Having some time ago purchased this short e-book, aptly called The Long Exposure, and also an ND filter, I recently made my first foray into the world of long exposures.
The author, David Cleland, acknowledges in the introduction that this book is aimed at the beginner, and although I suspect that many who own X-Series cameras are at the very least somewhat accomplished photographers who possibly don’t need much of the information supplied in this book, I think it is still a very worthwhile and rewarding resource.
For example, I should have heeded his advice to pay more attention to composition. My first shot with the ND filter on turned out to be, in the gloom of a New Zealand native forest reserve, 12 minutes long. That turned into a staggering 24 minutes or so, since I had left the ‘long exposure noise reduction’ on. Waiting a near half hour just to go “that’s a fairly naff photo” is somewhat dispiriting, to say the least.
The section on calculating exposures was essential for me too. I suffer from some kind of not quite diagnosed mild dyslexia / dyscalculia thing, and the exposure calculations would have been beyond me if it wasn’t for this head start. Even then it was a struggle. The inter-naught helped here too, telling me “Divide the denominator (the bottom part) into the numerator (the top part): 1/4 = 1 ÷ 4.00 = 0.25.” As easy as this must be for millions, I can’t wrap my head around numerical concepts even this simple. Following the roadmap I’ve just quoted though, it becomes kinda okay.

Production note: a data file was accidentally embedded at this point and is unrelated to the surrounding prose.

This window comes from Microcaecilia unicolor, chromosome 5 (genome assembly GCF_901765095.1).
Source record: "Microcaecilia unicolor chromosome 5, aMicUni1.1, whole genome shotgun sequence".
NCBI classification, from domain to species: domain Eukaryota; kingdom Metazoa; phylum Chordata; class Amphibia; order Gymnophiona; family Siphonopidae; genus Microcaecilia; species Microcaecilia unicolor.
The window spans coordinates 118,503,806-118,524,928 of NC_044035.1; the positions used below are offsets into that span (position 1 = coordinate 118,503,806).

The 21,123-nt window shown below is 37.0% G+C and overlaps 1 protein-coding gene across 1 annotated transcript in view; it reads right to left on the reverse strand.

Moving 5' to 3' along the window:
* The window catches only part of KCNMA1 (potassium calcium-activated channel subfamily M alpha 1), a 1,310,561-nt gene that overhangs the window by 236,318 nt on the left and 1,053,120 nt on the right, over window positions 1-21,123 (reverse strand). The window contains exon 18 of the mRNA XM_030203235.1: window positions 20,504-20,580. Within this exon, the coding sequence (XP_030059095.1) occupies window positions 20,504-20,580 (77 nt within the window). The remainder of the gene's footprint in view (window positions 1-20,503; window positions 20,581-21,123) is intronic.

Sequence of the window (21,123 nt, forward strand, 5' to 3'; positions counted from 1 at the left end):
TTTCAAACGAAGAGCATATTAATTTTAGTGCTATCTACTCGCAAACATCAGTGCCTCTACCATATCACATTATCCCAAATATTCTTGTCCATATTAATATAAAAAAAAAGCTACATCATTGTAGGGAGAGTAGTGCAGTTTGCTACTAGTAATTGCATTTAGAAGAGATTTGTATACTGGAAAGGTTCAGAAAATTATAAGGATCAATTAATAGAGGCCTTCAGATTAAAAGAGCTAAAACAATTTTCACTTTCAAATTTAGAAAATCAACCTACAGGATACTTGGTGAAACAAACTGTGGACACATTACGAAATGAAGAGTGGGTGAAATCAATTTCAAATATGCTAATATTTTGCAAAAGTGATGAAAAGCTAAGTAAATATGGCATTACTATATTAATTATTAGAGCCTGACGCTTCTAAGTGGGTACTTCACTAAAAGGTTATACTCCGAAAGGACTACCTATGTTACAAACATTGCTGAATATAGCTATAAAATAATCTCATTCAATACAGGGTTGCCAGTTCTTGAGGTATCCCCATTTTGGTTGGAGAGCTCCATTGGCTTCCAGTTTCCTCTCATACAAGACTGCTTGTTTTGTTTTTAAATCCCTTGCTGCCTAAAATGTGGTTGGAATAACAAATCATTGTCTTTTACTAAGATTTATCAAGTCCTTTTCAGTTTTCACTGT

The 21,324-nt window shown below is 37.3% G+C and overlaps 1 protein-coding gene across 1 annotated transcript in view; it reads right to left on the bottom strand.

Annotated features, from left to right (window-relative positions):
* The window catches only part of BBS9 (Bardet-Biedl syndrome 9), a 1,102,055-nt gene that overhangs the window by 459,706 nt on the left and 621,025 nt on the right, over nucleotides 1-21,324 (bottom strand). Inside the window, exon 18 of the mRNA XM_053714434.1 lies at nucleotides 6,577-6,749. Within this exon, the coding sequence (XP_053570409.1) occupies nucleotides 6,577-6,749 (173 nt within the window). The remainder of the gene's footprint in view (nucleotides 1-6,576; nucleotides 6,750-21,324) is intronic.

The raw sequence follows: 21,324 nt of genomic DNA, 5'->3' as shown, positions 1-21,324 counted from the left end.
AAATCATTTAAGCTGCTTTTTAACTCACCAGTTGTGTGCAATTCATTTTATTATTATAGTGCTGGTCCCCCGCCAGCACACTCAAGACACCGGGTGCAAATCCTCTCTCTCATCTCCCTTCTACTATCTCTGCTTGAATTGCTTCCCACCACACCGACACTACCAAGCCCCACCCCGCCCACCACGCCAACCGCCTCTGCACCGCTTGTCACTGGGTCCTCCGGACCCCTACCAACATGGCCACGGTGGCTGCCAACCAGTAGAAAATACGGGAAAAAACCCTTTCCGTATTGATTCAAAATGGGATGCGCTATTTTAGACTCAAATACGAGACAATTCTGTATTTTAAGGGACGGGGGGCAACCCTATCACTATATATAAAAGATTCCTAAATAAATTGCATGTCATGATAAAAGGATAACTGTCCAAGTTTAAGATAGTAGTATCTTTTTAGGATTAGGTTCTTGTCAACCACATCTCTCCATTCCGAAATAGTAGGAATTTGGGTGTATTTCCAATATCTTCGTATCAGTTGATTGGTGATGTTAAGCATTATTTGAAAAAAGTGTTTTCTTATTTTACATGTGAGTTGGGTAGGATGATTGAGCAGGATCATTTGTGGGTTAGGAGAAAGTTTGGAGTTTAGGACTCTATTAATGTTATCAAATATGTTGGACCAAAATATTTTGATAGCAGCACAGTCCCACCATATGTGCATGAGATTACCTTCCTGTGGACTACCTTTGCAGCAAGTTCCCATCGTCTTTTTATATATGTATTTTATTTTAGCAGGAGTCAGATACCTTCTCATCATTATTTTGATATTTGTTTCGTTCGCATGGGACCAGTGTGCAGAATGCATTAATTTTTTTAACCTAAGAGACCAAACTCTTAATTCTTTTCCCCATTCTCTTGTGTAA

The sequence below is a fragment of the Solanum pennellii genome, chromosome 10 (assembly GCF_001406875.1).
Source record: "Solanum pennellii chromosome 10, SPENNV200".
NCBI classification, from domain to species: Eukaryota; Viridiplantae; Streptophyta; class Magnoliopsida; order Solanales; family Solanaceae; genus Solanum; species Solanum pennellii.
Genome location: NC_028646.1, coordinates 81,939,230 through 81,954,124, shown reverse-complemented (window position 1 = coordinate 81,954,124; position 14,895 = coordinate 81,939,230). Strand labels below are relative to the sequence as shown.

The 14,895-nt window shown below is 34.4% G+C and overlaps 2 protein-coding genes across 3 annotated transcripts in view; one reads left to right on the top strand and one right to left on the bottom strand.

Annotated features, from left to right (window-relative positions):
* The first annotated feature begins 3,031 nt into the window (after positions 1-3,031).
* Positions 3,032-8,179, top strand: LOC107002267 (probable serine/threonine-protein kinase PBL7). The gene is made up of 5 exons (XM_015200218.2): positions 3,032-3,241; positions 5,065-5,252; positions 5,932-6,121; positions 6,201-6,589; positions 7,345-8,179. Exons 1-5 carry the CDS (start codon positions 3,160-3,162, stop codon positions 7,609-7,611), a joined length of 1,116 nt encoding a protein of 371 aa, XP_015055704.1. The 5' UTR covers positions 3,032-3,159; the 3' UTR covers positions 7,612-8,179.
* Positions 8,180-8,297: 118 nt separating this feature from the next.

I was going to say that there’s a few other things I’ve learnt, but thinking about it, it’s early days yet, so I haven’t really learnt anything – lets say ‘things to consider.’
First, it pays to take a regular photo first, and check the histogram / blown highlight peaking. Then you know where to spot meter. Again, waiting nearly a half hour only to go “Oh bollocks, that whole plant thingy in the bottom right corner is totally blown” is quite dispiriting.
Second, if you’re in a forest and it’s been raining, cover the camera. Just cos it’s not raining right then doesn’t mean there isn’t a big drop of water waiting above to fall on your camera and slide down into it’s innards. This didn’t happen to me, it landed on my hand instead. But sans hand, I could see how this could have been a disaster. A simple heavy-ish peice of plastic would be enough, like a medium sized Ziplock bag folded over and resting on the top. A rubber band would help to keep it in place. I already keep just such a bag in the back pocket of my camera bag, large enough to hold the whole camera in downpour emergencies. So, all I need now is a rubber band and the foresight to use them.
Third – um, I forget. Since starting this post two days ago, and now coming back to finish it, I’ve lost my train of though. Oh well…
What I do remember though, is the realisation that it’s going to take quite a bit of experience before I can judge what general kind of time frame will suit each scene. The X100s gives me the opportunity to use just its built in ND filter, or I can use an actual screw on one, or even combine them both. Sometimes the differences between a few seconds and several minutes actually seem quite slight, but these subtle differences can have a big impact on the feeling of the final result. The two photos below highlight this.
Both photos: RAW > Capture One > Aperture (curves, slight definition and vignette). Top 4.3 seconds, bottom 8 minutes.
That’s all for now.
Typed with some hooligan help (which is appropriate, as long exposures are a “change your style” situation for me).